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Thread: Rodinol to D 23

  1. #1
    Tin Can's Avatar
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    Rodinol to D 23

    I am switching film developers for the first time in 8 years

    I will still use Rodinol, but decided to add D 23 asap

    2 very influential members here use it

    I believe one is Jim Noel, always a stable voice

    The other is Ken Lee who provides direction on his website. http://www.kennethleegallery.com/html/tech/D-23.php

    His images show truth

    Thank you both
    where is the monolith

  2. #2

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    Rodinol to D 23

    Interesting. What precipitated this after 8 years? Is it related to Rodinol or the believe that D23 will be better (tonality, less grain)? Or economy of the developer?

  3. #3

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    Re: Rodinol to D 23

    D-23 is a marvelous and simple to make developer. It has produced wonderful negs with every film stock I've tossed at it! Enjoy!

  4. #4

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    Re: Rodinol to D 23

    I use D23 with xray film and have used it with 35mm Tri-X several times in the past. If it has a shortcoming for normal film, it's a lack of highlight contrast. I seem to remember that the two-bath version doesn't have that problem, with results that are more similar to D76. Otherwise, it's very convenient to use and a nice developer without the golfball grain and empty shadows of Rodinal, which I never liked at all.
    Thanks, but I'd rather just watch:
    Large format: http://flickr.com/michaeldarnton
    Mostly 35mm: http://flickr.com/mdarnton
    You want digital, color, etc?: http://www.flickr.com/photos/stradofear

  5. #5

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    Re: Rodinol to D 23

    There are several advantages when using D-23. A short list includes:
    - Undiluted and un-contaminated lasts for a very long time. My current bottle was mixed in November 2018.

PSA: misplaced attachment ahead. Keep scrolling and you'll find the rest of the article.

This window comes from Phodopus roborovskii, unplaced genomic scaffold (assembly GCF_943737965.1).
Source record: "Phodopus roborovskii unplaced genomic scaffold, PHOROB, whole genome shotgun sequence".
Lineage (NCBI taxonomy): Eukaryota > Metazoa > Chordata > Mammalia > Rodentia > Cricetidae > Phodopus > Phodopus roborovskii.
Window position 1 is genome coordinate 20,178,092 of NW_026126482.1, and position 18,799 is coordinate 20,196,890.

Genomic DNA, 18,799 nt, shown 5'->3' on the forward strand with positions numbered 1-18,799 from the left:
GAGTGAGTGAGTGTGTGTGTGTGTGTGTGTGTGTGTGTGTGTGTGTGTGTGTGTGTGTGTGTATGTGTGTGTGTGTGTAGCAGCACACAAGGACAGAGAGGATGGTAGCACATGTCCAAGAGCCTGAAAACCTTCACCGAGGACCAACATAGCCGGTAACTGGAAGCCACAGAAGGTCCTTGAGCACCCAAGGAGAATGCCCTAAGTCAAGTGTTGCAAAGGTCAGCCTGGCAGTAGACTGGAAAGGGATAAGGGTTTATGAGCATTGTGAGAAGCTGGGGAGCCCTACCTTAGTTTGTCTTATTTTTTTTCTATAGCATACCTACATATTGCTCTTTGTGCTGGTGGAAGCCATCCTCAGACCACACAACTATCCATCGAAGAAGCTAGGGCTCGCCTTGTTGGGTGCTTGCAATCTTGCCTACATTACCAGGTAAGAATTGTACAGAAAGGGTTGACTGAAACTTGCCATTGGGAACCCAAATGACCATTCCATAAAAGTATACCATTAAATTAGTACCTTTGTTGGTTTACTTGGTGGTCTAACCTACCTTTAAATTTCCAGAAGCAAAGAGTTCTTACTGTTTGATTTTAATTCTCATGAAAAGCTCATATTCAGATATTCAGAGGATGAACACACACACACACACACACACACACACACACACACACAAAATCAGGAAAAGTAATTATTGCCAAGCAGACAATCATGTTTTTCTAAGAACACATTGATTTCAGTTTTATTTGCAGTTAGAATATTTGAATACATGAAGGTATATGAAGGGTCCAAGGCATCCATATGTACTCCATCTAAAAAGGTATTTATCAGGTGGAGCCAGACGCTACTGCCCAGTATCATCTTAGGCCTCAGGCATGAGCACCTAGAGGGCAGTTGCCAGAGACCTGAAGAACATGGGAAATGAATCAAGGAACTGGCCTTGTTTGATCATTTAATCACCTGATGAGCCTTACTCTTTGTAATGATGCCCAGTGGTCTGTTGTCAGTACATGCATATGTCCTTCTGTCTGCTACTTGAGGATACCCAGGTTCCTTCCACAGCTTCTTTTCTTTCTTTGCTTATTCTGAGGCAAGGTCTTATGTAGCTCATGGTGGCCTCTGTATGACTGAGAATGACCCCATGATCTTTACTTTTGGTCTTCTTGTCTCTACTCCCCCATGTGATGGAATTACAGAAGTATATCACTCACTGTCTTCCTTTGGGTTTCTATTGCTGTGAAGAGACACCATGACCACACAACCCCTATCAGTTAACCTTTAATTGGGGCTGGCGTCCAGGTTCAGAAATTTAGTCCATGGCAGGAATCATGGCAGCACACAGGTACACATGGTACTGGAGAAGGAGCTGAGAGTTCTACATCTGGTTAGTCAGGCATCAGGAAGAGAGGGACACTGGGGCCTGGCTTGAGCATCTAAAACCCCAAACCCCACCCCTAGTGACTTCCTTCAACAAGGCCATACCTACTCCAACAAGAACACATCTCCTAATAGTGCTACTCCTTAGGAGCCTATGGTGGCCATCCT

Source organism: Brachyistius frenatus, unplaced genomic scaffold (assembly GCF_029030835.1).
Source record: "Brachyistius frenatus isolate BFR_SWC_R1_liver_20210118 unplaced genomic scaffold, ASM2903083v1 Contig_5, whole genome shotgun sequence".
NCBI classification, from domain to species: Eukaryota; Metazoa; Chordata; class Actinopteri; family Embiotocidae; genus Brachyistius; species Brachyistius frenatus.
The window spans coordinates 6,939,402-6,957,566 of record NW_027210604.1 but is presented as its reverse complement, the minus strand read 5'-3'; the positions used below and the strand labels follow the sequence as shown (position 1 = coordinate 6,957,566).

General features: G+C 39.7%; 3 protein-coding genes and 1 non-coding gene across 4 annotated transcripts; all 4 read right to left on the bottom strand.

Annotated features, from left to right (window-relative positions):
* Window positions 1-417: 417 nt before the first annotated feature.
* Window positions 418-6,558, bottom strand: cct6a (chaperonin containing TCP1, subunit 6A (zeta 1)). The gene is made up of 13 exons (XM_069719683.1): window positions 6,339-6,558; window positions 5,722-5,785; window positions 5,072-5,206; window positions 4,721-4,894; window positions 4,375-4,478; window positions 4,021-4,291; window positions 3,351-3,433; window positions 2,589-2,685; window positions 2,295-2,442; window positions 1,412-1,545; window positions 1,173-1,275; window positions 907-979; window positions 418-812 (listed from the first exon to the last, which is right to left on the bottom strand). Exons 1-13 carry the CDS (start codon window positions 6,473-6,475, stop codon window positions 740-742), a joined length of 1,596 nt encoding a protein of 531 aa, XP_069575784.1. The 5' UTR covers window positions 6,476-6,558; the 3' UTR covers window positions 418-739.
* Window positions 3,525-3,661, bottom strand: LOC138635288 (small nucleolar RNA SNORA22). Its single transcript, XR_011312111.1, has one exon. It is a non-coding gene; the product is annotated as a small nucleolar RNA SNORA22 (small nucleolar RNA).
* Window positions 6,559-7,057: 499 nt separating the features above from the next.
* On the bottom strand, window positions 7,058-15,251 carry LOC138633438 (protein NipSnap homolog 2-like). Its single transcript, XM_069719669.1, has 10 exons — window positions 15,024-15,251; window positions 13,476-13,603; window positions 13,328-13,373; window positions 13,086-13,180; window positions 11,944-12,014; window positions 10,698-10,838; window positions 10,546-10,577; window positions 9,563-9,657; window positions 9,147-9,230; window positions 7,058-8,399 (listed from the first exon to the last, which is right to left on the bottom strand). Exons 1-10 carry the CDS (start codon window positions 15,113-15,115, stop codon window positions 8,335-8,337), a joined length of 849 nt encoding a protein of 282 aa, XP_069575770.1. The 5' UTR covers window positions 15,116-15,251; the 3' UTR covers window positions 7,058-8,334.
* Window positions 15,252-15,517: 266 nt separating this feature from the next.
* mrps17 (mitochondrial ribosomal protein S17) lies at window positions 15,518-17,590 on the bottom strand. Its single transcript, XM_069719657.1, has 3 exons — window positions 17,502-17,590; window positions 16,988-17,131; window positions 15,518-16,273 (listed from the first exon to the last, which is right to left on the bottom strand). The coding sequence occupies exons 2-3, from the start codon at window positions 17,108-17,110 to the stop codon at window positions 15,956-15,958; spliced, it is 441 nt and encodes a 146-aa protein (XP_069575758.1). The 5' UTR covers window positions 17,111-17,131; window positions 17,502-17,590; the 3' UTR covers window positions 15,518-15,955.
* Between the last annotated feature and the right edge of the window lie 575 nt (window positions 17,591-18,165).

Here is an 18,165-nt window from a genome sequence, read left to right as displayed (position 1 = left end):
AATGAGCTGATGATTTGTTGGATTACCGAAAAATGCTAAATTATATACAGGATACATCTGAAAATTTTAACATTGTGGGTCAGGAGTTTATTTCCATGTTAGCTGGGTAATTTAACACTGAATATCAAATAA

- heavily used stock D-23 can be used to add silver density to thin negatives
    - it's very cheap
    - Very useful with a water bath to control high contrast situations
    - a simple formula which quite likely is the least dangerous developer in common use
    - negatives developed in this yield beautifully to toning for increase contrast
    - if diluted it is slow acting enough to be a very good one for use with high contrast films including lith
    That is all I can think of at the moment.
    Stay healthy and do something photographic every day.

  6. #6

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    Re: Rodinol to D 23

    In the limited BTZS testing I performed, the film speed and contrast curves with D-23 1:1 were very similar to those of other popular developers like D-76 and Pyrocat HD.

    If we enlarge small negatives, employ special development techniques, shoot under extreme lighting or print under UV, our choice of developer can make a big difference.

    Otherwise, we are free to consider secondary factors like convenience, cost, toxicity, simplicity of formula and preparation, etc.

  7. #7
    Tin Can's Avatar
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    Re: Rodinol to D 23

    Yes, I wanted low cost, simplicity, cheapest source was B+H today, I checked them all

    I will be making UVA prints soon and learn what works

    I like Rodinol, as it is also cheap and very quick to mix

    But bottles do go quickly even at 1/100 with big negs

    Large X-Ray I have used Ilford PQ 1-19

    Thank you and Jim!
    where is the monolith

  8. #8

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    Rodinol to D 23

    Quote Originally Posted by Tin Can View Post
    Yes, I wanted low cost, simplicity, cheapest source was B+H today, I checked them all

    I will be making UVA prints soon and learn what works

    I like Rodinol, as it is also cheap and very quick to mix

    But bottles do go quickly even at 1/100 with big negs

    Large X-Ray I have used Ilford PQ 1-19

    Thank you and Jim!
    You are buying D23 by photographers formulary from B&H? If you buy the two chemicals from aircraftchemicals it costs 44cents to develop an 8x10 sheet (500 ml). That’s treefiddy for 4L. B&H sells 4L of PF’s D23 for $19.95.

  9. #9
    Peter De Smidt's Avatar
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    Re: Rodinol to D 23

    Yeah, just buy the constituents. It's so cheap and easy to mix.

    Jim, do you mean it stores a long time, or do use it replentished?

    I plan to follow Michael's practice and use it to develop xray film in hangers.
    May tomorrow be a better day.

  10. #10
    David Schaller
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    Re: Rodinol to D 23

    I just mixed some up the other day from Artcraft chemicals. The hard part might be finding distilled water!

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